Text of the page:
Happy 45th Anniversary, 2001: A Space Odyssey!

Eighteen months ago, the first evidence of intelligent life off the Earth was discovered. It was buried forty feet below the lunar surface, near the crater Tycho. Except for a single, very powerful radio emission aimed at Jupiter, the four million-year-old black monolith has remained completely inert, its origin and purpose still a total mystery.

Hey! It’s time to salute 1968’s other enduring classic science fiction movie. You know…the one without the talking apes. It’s perhaps one of the most discussed, debated, analyzed, respected, reviled, misunderstood and even frustrating films ever committed to celluloid, made all the more fascinating by the fact that its director basically told all of us, “Have fun figuring out this shit, kids. I’m out.”

Is there really anybody who’s not at least familiar with 2001: A Space Odyssey‘s basic plot? In a nutshell, there’s some mysterious uber-peeps way out on Jupiter, who may well have muddled about here on Earth way back in the Good Old days, influencing the development of early humanity. These same peeps bury a benign booby trap of sorts on the Moon, and our finding and digging it up trips a switch that fires off a message back to Jupiter that–more or less–says, “The children are out of their crib and are snooping around.” We send a spaceship and some astronauts out to Jupiter to see what’s what, and…well…let’s just say things get weird from there, and that’s before the ship’s computer, HAL, loses its shit.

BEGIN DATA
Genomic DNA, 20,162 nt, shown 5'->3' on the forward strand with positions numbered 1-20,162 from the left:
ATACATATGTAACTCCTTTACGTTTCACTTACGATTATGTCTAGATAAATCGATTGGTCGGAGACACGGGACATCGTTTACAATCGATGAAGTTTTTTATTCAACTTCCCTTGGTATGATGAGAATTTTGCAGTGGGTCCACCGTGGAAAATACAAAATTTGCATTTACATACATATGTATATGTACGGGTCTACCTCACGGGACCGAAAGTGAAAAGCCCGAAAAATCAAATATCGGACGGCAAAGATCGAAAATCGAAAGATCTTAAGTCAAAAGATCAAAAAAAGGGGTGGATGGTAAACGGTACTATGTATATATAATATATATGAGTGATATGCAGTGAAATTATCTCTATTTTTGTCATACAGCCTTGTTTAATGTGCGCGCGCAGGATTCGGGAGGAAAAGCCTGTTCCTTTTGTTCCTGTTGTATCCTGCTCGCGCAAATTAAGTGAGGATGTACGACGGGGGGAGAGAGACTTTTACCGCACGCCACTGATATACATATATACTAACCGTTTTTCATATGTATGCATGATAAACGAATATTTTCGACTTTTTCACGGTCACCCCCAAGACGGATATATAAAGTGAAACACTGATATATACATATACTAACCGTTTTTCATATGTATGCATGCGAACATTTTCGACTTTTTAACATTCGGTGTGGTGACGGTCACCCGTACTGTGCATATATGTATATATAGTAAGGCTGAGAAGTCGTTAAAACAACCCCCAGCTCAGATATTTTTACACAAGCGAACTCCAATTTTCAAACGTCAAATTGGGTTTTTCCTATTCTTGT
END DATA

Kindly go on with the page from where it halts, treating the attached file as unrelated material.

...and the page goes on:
The film has been the subject and target of much scrutiny pretty much since the moment of its release. Countless theories abound as to its message(s) and meaning(s), and opinions are about as wide-ranging as the selections of beef jerky at a truck stop. Your mileage, as they say, may vary.

Directed by the late, great Stanley Kubrick, 2001 has its genesis in a couple of short stories written by Arthur C. Clarke, most notably “The Sentinel.” Clarke and Kubrick developed the story behind the film, and Clarke also penned a novel which was released later in 1968. The novel does much to fill in some of the blanks Kubrick deliberately left in the movie, though it diverges from its onscreen sibling on one major point: in the book, the spaceship Discovery is sent to Saturn, rather than Jupiter. Saturn was the movie’s original destination, as well, but was changed when it became evident that special effects footage of the ringed planet would not measure up to the rest of the film’s opticals. The practical and visual effects–many of them employing techniques developed for 2001–still stand toe to toe with more recent and lavishly-budgeted FX-heavy films. Speaking of the production side of things, there are numerous books, magazine articles and essays, and documentaries devoted to that effort. If you can find them, I recommend these:

The Lost Worlds of 2001, by Arthur C. Clarke
The Making of Kubrick’s 2001, by Jerome Agel
2001: Filming the Future, by Piers Bizony